Oil prices continued to soar on Monday, as did the price of gold which briefly exceeded $2,000 an ounce, while Asian stock markets tumbled in the face of the repercussions of the Russian-Ukrainian war on the world economy.
The price of a barrel of Brent from the North Sea came close to 140 dollars on Sunday around 23:00 GMT, close to its all-time high of 147.50 dollars reached in July 2008.
The prices of black gold then fell, before rising at a frantic pace: after 06:20 GMT the barrel of American WTI jumped 9.04% to 126.14 dollars and that of the barrel of Brent from the North Sea s flew 10.12% to 130.06 dollars.
In the face of the worsening war in Ukraine, direct sanctions against Moscow's hydrocarbon exports are no longer a taboo concept.
US Foreign Minister Antony Blinken said on Sunday that the United States and the European Union were "very actively" discussing the possibility of banning imports of Russian oil.
Europeans are more cautious, however, as some states in the region such as Germany are highly dependent on Russian oil and gas.
But even if the black gold of Moscow is not directly sanctioned for the moment, in theory, it already finds almost no buyer, which seriously disturbs the world supply.
"Barring an end to hostilities, there is little on the horizon to slow" the rise in oil prices, according to a National Australia Banknote released Monday.
The euro falls
The third round of talks between Ukraine and Russia is scheduled for Monday, but markets are not expecting a favorable outcome after previous talks failed and the Russian offensive intensified.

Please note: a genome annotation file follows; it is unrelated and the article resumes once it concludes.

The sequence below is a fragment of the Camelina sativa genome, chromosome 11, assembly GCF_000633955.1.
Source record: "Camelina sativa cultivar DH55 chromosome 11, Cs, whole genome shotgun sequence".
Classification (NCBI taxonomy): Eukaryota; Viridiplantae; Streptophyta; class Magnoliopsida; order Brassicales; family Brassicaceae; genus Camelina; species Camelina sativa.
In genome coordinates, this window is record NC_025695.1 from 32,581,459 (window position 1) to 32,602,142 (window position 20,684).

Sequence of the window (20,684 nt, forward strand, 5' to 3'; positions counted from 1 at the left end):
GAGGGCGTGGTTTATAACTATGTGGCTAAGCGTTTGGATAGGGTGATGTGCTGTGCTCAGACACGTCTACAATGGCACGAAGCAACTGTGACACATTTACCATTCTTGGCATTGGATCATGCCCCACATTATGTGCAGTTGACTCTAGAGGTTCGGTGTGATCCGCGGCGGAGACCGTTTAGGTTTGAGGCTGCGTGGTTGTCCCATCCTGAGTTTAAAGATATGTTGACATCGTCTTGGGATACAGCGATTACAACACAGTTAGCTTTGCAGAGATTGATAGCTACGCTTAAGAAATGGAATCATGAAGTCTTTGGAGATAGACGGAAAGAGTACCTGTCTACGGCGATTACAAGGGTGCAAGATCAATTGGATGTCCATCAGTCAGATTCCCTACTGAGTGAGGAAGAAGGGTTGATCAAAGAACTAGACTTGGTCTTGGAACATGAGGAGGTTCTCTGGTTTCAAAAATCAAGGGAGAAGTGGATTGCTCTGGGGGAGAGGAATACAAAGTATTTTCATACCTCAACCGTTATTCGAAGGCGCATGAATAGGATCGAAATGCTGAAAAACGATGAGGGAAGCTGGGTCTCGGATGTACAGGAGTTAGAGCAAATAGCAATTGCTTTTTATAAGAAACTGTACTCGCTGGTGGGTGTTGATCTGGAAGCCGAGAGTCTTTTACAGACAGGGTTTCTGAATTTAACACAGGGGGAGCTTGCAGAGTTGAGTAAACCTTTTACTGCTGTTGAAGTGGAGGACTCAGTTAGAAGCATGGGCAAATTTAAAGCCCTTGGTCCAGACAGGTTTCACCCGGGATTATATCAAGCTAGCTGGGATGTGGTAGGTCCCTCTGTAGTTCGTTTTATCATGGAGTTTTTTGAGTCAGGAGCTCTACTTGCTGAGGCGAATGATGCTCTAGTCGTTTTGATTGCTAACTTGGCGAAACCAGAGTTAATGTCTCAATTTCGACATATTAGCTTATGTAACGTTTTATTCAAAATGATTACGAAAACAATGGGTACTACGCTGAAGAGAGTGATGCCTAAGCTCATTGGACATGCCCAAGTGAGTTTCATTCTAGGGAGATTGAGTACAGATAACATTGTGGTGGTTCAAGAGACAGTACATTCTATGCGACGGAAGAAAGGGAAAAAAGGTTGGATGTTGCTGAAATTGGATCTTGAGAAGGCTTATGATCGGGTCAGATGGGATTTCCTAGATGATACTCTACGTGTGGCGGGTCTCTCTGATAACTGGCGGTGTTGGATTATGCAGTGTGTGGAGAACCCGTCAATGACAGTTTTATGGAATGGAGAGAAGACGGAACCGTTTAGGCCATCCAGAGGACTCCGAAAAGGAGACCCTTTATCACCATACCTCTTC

However, the Russian army announced on Monday, ahead of these new discussions, the opening of several humanitarian corridors and the establishment of local ceasefires to evacuate civilians from the Ukrainian cities of Kharkhiv, Kiev, Mariupol, and Sumy, plagued by fierce fighting.
An escalation of the conflict in Ukraine would have "devastating" economic consequences worldwide, the International Monetary Fund (IMF) warned on Saturday.
Besides the conflict itself, the sanctions imposed on Russia "will also have a substantial impact on the world economy and financial markets, with collateral effects for other countries", according to the IMF.
Investors rushed to gold, a safe haven par excellence, which exceeded 2,000 dollars an ounce in Asian exchanges on Monday morning, a first since August 2020. The ounce had returned to around 1,983 dollars around 06:40 GMT.
Conversely, the equity markets were drinking: on the Tokyo Stock Exchange, the flagship Nikkei index closed down 2.94% to 25,221.41 points, its lowest level since November 2020.
All sectors of activity on the Nikkei were flattened, with the exception, unsurprisingly, of energy.
Losses on the Hong Kong Stock Exchange were even worse, with its Hang Seng index dropping around 3.5% around 06:30 GMT. In mainland China, Shanghai and Shenzhen lost more than 2%.
On the currency market, the euro fell sharply against the dollar, falling to 1.0880 dollars around 06:30 GMT against 1.0928 dollars on Friday.
The European currency also fell against the yen, at the rate of one euro for 125.08 yen against 125.48 yen on Friday at 9:00 p.m. GMT.
The dollar progressed against the yen, at the rate of one dollar for 114.96 yen against 114.82 yen at the end of last week.